Rising in Baden-Württemberg, the Danube is one of Europe’s mightiest rivers and always good for a surprise. Even its source is disputed. For some it is the Breg River near Furtwangen, for others it is the Donaubach Stream in Donaueschingen. The ‘Danube Seepage’ near Immendingen is a natural phenomenon that is unique in the world: During the summer months, the young Danube seeps away completely into the karst rock and only reappears 12 kilometres further and about 183 metres lower in the Aachtopf, Germany's largest spring. The water then flows with the Aach River into Lake Constance and on down the Rhine to the North Sea. From mid-May to mid-September, depending on the weather, you can hike through the riverbed on dry feet and find prehistoric fossils.


Supplying Needed Water: Lake Constance Water Supply Centre in Sipplingen

Lake Constance is not only Germany's largest lake, nicknamed the ‘Swabian Sea’. It is also Europe's largest drinking water reservoir, supplying around four million people in Baden-Württemberg every day for more than 60 years. The water is treated in the Lake Constance Water Supply Centre in Sipplingen. This is somewhat unusual, as drinking water in Central and Northern Europe is usually obtained from groundwater. However, there are water-scarce areas in Southwest Germany that rely on lake water. After being thoroughly filtered, it is distributed across the country via thousands of kilometres of pipes using hydroelectric power and pumping systems. The water takes two days to reach Stuttgart and a whole week to reach the Odenwald Forest, where the supply network ends.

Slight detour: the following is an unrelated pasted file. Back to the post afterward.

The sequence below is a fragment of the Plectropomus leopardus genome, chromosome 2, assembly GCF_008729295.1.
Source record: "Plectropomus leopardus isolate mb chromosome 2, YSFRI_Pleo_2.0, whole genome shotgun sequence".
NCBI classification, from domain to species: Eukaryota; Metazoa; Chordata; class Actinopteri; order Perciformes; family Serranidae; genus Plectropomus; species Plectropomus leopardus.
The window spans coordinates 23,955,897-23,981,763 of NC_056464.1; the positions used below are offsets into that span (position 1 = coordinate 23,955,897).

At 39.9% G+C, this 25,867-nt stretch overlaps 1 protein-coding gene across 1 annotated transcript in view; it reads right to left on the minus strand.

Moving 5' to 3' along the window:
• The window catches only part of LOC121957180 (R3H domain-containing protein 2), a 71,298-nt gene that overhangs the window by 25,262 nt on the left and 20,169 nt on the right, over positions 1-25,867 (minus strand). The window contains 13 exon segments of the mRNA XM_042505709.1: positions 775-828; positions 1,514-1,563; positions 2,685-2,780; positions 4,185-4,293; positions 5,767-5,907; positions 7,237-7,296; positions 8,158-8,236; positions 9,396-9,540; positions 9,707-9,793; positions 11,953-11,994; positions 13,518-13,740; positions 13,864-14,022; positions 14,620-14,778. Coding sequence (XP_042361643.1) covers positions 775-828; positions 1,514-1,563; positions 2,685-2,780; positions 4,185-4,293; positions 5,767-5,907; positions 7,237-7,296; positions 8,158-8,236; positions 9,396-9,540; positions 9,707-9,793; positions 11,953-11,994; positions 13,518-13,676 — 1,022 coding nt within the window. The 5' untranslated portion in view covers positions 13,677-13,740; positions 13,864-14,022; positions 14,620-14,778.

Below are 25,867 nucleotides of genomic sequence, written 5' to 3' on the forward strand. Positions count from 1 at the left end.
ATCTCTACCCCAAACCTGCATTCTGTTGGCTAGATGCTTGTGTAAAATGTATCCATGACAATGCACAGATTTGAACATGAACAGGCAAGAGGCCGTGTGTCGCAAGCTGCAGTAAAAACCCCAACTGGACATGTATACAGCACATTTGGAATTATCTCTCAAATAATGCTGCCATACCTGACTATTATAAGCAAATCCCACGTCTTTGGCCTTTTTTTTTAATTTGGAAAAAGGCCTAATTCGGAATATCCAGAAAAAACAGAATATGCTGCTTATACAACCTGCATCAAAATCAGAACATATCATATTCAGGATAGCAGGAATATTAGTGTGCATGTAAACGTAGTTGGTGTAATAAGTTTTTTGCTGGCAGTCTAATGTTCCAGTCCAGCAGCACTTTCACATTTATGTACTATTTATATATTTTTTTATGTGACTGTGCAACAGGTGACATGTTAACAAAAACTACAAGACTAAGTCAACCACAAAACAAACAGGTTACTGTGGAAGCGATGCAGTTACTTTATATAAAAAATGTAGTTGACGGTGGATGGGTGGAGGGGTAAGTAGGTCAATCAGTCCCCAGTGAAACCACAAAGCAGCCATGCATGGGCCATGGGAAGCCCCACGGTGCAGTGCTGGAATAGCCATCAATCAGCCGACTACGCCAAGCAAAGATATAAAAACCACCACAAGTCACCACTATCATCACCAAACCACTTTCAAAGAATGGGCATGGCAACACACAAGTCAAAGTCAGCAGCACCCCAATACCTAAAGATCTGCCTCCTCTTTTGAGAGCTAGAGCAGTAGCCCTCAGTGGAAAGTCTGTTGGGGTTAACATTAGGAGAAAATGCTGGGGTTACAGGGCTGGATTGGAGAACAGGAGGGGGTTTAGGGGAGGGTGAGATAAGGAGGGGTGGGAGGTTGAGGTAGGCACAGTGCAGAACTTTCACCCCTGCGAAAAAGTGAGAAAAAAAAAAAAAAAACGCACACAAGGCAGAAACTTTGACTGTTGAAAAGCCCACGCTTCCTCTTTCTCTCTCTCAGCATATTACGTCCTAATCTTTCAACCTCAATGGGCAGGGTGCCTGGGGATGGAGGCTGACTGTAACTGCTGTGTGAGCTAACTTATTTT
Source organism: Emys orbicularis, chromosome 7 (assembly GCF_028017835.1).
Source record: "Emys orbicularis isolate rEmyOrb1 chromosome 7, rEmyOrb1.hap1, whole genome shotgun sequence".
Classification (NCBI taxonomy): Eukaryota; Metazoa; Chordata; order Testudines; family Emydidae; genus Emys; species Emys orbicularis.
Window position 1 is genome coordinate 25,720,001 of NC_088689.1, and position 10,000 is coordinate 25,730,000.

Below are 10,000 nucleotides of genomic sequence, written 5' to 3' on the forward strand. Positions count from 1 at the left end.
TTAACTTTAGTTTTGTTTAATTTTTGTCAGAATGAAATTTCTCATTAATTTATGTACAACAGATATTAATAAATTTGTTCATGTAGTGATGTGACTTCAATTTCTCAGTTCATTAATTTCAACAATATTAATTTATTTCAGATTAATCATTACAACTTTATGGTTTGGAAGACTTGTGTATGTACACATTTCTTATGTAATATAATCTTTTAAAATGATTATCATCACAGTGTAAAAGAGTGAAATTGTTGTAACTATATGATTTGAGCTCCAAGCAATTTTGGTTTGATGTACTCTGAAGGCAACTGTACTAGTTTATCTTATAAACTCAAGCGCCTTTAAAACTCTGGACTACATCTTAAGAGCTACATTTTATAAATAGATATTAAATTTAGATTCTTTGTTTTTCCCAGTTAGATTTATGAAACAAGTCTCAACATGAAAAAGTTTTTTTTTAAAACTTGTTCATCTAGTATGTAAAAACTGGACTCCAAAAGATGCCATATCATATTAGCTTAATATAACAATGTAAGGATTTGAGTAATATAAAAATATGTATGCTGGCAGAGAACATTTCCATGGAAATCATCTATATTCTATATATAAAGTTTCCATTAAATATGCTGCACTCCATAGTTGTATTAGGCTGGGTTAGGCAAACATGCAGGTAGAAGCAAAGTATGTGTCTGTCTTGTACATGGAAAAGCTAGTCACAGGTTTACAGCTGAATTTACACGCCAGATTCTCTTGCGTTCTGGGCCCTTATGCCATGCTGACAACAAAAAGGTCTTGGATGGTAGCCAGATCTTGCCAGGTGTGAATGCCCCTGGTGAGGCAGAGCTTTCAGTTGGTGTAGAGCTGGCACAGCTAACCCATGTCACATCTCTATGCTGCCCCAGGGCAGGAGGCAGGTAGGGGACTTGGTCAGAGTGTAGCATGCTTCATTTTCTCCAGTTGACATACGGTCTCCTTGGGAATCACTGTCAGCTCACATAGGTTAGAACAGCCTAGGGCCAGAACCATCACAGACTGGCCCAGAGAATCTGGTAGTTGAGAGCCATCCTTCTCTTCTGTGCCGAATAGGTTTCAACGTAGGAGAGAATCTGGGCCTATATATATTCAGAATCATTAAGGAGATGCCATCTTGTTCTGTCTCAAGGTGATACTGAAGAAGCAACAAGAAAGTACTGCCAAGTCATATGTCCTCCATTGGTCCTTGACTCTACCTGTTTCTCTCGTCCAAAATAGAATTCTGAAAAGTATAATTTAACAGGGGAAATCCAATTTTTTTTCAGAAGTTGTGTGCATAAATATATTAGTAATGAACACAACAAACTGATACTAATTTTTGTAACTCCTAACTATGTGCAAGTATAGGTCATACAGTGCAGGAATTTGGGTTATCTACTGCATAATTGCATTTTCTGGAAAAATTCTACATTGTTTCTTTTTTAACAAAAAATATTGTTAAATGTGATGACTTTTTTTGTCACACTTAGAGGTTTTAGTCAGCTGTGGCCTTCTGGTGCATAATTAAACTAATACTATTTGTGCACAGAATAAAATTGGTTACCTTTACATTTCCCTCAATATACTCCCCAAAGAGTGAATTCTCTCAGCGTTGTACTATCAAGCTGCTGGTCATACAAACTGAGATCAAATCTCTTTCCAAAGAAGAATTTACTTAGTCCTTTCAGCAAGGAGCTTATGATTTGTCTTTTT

Street Streams: Freiburger Bächle